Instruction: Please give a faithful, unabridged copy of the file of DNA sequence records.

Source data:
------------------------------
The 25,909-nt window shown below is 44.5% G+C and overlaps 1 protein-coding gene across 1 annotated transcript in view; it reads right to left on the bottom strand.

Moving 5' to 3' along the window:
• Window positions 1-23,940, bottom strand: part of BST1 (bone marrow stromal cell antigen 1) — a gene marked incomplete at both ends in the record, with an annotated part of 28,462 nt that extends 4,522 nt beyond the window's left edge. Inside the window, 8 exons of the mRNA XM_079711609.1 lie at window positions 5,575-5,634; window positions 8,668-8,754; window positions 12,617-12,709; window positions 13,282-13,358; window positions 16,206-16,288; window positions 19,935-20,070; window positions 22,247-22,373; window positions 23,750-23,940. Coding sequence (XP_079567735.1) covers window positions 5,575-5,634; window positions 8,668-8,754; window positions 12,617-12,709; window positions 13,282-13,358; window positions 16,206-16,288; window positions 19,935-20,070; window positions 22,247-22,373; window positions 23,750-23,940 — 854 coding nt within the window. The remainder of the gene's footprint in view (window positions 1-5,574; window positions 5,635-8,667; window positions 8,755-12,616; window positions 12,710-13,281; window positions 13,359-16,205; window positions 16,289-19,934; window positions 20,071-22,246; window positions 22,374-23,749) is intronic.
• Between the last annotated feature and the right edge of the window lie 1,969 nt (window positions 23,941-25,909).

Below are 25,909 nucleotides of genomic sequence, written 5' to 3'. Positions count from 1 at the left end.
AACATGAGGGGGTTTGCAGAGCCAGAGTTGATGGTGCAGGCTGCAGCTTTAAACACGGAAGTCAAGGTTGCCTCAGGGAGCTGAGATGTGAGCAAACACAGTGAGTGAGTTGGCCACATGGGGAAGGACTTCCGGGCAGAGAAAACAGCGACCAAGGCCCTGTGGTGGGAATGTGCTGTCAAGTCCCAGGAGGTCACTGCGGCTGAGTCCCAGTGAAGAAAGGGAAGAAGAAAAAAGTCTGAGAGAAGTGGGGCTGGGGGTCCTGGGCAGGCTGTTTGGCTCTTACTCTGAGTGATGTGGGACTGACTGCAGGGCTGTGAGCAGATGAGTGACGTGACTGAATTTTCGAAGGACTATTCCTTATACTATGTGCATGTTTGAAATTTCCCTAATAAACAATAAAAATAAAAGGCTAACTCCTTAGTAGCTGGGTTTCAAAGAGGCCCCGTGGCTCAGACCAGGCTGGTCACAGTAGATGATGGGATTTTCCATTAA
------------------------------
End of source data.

The 25,909-nt window shown below is 44.5% G+C and overlaps 1 protein-coding gene across 1 annotated transcript in view; it reads right to left on the bottom strand.

Moving 5' to 3' along the window:
• Window positions 1-23,940, bottom strand: part of BST1 (bone marrow stromal cell antigen 1) — a gene marked incomplete at both ends in the record, with an annotated part of 28,462 nt that extends 4,522 nt beyond the window's left edge. Inside the window, 8 exons of the mRNA XM_079711609.1 lie at window positions 5,575-5,634; window positions 8,668-8,754; window positions 12,617-12,709; window positions 13,282-13,358; window positions 16,206-16,288; window positions 19,935-20,070; window positions 22,247-22,373; window positions 23,750-23,940. Coding sequence (XP_079567735.1) covers window positions 5,575-5,634; window positions 8,668-8,754; window positions 12,617-12,709; window positions 13,282-13,358; window positions 16,206-16,288; window positions 19,935-20,070; window positions 22,247-22,373; window positions 23,750-23,940 — 854 coding nt within the window. The remainder of the gene's footprint in view (window positions 1-5,574; window positions 5,635-8,667; window positions 8,755-12,616; window positions 12,710-13,281; window positions 13,359-16,205; window positions 16,289-19,934; window positions 20,071-22,246; window positions 22,374-23,749) is intronic.
• Between the last annotated feature and the right edge of the window lie 1,969 nt (window positions 23,941-25,909).

Below are 25,909 nucleotides of genomic sequence, written 5' to 3'. Positions count from 1 at the left end.
AACATGAGGGGGTTTGCAGAGCCAGAGTTGATGGTGCAGGCTGCAGCTTTAAACACGGAAGTCAAGGTTGCCTCAGGGAGCTGAGATGTGAGCAAACACAGTGAGTGAGTTGGCCACATGGGGAAGGACTTCCGGGCAGAGAAAACAGCGACCAAGGCCCTGTGGTGGGAATGTGCTGTCAAGTCCCAGGAGGTCACTGCGGCTGAGTCCCAGTGAAGAAAGGGAAGAAGAAAAAAGTCTGAGAGAAGTGGGGCTGGGGGTCCTGGGCAGGCTGTTTGGCTCTTACTCTGAGTGATGTGGGACTGACTGCAGGGCTGTGAGCAGATGAGTGACGTGACTGAATTTTCGAAGGACTATTCCTTATACTATGTGCATGTTTGAAATTTCCCTAATAAACAATAAAAATAAAAGGCTAACTCCTTAGTAGCTGGGTTTCAAAGAGGCCCCGTGGCTCAGACCAGGCTGGTCACAGTAGATGATGGGATTTTCCATTAA